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Exhumation in the context of Gukurahundi and Ndebele thought

06 Oct 2019 at 16:01hrs | Views
AS efforts continue to find closure to the Gukurahundi conundrum, hopes are being raised that there might be some light at the end of the tunnel. While people may be speaking freely on the subject, closure will only come when two sides to that conflict come together in common commitment, conviction and determination to deal definitively and conclusively with the issue. Dialogue among victims on their own may, in the final analysis, result in a stillbirth.

However, this article takes a look at exhumation in the context of Gukurahundi and Ndebele spirituality. From the outset, it is important to point out that a conflict, in terms of its content, complexion, understanding, conceptualisation and resolution strategies has to be firmly grounded in the political, social, cultural and, most importantly, on the affected community's world-view, thought and beliefs.

Conflict resolution which stands a chance of resulting in healing, forgiveness, closure and social cohesion encapsulates a mental process. All this goes to underline and underpin the critical importance of coming up with strategies that are particular, specific and unique to those affected by the conflict. Imperialistic strategies purporting and proffering universal application are not likely to take root.

It is against this backdrop that we comment on exhumation that is being touted as part and parcel of finding solutions that promise closure. Before we go further, we need to point out that Africans are essentially a spiritual and humanistic people.

As we shall point out later, an exhumed man's femur (thigh bone) is much more than a mere physical or material entity. It is bone, as a tangible and concrete part of a human body. More important about it, in African and Ndebele terms, is the extent of its intangible or spiritual dimensions.

The former is the tip of an iceberg and the latter the bigger submerged portion of the iceberg. Western society views the bone as bone, no more, no less. That society is materialistic and does not entertain spirituality in its "scientific" operations.

Let us take a step backwards and borrow from the Ndebele past. Soldiers who died during war did not have their corpses carried back home for interment. This was not because it was not feasible to take the corpse back home.

A people's thought, world-view, cosmology and beliefs inform and underpin their outward or manifest behaviour. One who died violently and agonisingly had a troubled and tormented spirit.

Such a spirit was not supposed to find its way back home lest it caused misery, depression and gloom to the deceased's progeny. Instead, the best that was done in the circumstances was to push the body into an antbear hole and cover it up. Spears were retrieved and taken back by survivors and cleansed before use.

Violent deaths in different situations and circumstances were treated in similar manner. I once witnessed a man who was stabbed to death in South Africa whose corpse was brought into Zimbabwe.

The corpse was kept outside the man's homestead from where it was taken straight to the grave for interment. If it was one who committed suicide, he/she did not have his/her corpse taken into the homestead.

This was to avoid his/her progeny being inclined towards suicidal tendencies. The deceased's spirit induces similar tendencies as those that brought about his/her death. No bringing home ceremony, umbuyiso, was conducted for such people. Hopefully, the reasons are now appreciated.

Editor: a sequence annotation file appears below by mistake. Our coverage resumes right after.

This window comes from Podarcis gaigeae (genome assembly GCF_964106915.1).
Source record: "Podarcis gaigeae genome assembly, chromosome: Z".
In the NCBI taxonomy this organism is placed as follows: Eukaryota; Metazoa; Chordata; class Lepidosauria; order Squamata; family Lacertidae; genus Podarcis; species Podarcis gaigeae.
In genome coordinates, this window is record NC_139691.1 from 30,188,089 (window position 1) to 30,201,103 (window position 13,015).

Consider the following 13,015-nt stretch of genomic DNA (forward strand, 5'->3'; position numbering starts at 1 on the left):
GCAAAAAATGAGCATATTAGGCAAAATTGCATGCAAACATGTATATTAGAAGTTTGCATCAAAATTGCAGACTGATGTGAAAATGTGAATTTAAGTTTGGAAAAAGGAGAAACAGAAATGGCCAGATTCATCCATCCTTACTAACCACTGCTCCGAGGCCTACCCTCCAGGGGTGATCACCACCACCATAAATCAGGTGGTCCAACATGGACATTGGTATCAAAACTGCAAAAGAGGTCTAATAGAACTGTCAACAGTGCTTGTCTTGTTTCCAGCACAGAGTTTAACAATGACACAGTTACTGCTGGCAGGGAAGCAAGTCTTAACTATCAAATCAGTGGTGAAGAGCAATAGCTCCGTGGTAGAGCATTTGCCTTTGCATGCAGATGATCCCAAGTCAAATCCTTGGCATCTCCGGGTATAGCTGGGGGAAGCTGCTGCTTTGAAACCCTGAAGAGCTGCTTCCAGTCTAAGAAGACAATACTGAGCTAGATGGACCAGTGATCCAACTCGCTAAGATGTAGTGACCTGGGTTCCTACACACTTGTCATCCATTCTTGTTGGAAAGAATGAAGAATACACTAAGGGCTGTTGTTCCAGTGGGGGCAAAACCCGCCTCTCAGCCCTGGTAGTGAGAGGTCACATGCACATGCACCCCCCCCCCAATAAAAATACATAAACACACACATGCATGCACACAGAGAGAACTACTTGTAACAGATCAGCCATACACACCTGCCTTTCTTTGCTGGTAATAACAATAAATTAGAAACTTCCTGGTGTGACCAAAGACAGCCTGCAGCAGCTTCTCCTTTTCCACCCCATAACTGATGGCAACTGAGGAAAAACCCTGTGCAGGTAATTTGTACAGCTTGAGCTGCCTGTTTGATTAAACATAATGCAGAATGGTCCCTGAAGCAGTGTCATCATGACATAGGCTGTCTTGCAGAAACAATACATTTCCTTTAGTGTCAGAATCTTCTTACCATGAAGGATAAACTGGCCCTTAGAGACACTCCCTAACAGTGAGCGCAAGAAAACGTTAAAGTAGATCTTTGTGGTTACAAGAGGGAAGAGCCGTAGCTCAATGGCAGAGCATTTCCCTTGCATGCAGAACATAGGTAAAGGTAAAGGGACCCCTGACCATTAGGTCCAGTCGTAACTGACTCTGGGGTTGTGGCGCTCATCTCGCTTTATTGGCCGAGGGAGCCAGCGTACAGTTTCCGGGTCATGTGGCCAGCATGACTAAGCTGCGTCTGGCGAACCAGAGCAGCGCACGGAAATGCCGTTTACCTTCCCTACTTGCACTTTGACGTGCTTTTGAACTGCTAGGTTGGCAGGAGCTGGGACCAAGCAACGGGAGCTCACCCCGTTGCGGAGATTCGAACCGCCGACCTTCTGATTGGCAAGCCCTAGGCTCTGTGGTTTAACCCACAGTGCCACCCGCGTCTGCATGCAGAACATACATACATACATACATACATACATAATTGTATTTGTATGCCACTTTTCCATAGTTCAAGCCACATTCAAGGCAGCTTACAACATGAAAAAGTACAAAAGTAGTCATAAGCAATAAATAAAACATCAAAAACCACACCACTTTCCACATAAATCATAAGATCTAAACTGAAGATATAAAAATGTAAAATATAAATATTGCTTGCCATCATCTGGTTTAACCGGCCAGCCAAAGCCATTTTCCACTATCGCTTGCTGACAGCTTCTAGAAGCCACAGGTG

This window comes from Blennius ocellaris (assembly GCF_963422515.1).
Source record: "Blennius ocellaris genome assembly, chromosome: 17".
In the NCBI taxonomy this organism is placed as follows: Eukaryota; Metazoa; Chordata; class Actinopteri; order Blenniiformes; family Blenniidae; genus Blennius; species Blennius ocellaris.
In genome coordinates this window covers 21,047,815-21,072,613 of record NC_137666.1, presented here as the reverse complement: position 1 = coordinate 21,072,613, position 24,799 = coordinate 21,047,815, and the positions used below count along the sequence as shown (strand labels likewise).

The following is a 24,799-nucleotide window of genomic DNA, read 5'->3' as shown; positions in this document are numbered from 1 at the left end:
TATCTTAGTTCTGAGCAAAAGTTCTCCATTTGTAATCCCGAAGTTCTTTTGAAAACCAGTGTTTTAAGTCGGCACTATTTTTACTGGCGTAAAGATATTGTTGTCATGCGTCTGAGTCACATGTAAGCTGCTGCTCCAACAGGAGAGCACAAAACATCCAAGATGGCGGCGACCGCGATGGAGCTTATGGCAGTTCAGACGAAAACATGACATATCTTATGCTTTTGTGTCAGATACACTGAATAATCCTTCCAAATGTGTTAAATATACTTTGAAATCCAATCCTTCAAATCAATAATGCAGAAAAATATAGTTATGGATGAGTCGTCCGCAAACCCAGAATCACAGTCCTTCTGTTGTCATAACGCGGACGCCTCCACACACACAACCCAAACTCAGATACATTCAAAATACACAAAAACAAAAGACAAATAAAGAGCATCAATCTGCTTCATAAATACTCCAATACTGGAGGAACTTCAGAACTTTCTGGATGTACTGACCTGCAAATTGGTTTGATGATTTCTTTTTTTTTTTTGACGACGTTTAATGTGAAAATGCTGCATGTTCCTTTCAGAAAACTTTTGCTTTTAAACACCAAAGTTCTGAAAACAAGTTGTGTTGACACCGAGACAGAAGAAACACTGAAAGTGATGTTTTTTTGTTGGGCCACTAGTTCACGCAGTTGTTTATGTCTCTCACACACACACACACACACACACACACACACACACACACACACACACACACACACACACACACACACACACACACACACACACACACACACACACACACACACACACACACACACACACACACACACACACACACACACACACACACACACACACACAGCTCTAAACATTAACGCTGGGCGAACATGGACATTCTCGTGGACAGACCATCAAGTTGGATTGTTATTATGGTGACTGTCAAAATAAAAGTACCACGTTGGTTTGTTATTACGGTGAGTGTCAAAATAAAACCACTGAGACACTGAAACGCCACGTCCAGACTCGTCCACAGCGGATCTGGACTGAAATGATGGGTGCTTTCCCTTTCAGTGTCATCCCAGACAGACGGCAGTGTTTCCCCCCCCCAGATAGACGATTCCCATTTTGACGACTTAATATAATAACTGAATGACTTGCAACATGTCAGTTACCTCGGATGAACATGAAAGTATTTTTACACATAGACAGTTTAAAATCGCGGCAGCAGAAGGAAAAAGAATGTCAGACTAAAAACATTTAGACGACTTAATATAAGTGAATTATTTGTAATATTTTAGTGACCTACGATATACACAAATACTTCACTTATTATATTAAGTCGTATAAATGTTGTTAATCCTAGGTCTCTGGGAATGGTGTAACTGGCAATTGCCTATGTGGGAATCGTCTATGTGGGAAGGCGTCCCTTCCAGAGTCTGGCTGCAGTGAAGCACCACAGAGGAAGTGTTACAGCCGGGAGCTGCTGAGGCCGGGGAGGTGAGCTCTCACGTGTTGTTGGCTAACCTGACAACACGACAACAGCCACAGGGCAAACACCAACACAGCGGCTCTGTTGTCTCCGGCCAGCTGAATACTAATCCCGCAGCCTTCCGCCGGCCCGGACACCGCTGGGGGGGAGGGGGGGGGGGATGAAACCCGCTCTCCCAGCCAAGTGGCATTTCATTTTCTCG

Now equipped with a package of Ndebele thought and ideas we may relate more specifically to Gukurahundi. The manner in which death was visited upon the victims was violent in the extreme. The people were traumatised and their spirits were haunted, troubled and agonised. These are negative states that should not be visited upon their progeny and close blood relatives. The trauma and agony were perpetrated at several levels/layers: living relatives and the living dead at the spiritual realm.

This is important to appreciate as solutions (forgiveness, reconciliation, healing and closure) have to take these into consideration. Reconciliation is not a matter just between victims and perpetrators. It is a multi-layered process which has a bearing on the tier of the ancestors.

Before referring more specifically to Gukurahundi  graves, let's seek a better appreciation of representations and symbolism in relation to graves. Several years ago, my aunt and her daughter were to have their bringing home ceremonies (imibuyiso) held simultaneously at Pupu in Lupane. My cousin had been buried in Bulawayo. The solution, to circumvent the challenge of distance, was to obtain soil from her grave in Bulawayo. The soil was then buried outside the homestead at Pupu. This drives the point that the soil in her grave represented her. Taking and burying it at Pupu was to translocate her grave closer home. Translocation facilitated the bringing home, umbuyiso, ritual.

Indeed, on the evening of the rituals my father led relatives to my aunt's grave. A goat was dragged to her grave where my father addressed his sister's spirit and poured beer on the head of the grave and more on the goat which I was holding tenaciously.

With all verbal pronouncements done, I led the goat, by leash, back into the homestead.

That symbolised the entry of my aunt's spirit into the homestead. Next it was my cousin's turn.

We went to the site where soil from her grave was interred. Similar procedures were undertaken.

The two's spirits were successful brought home (for details see, Nyathi, Zimbabwe's Cultural Heritage).

Source - sundaynews
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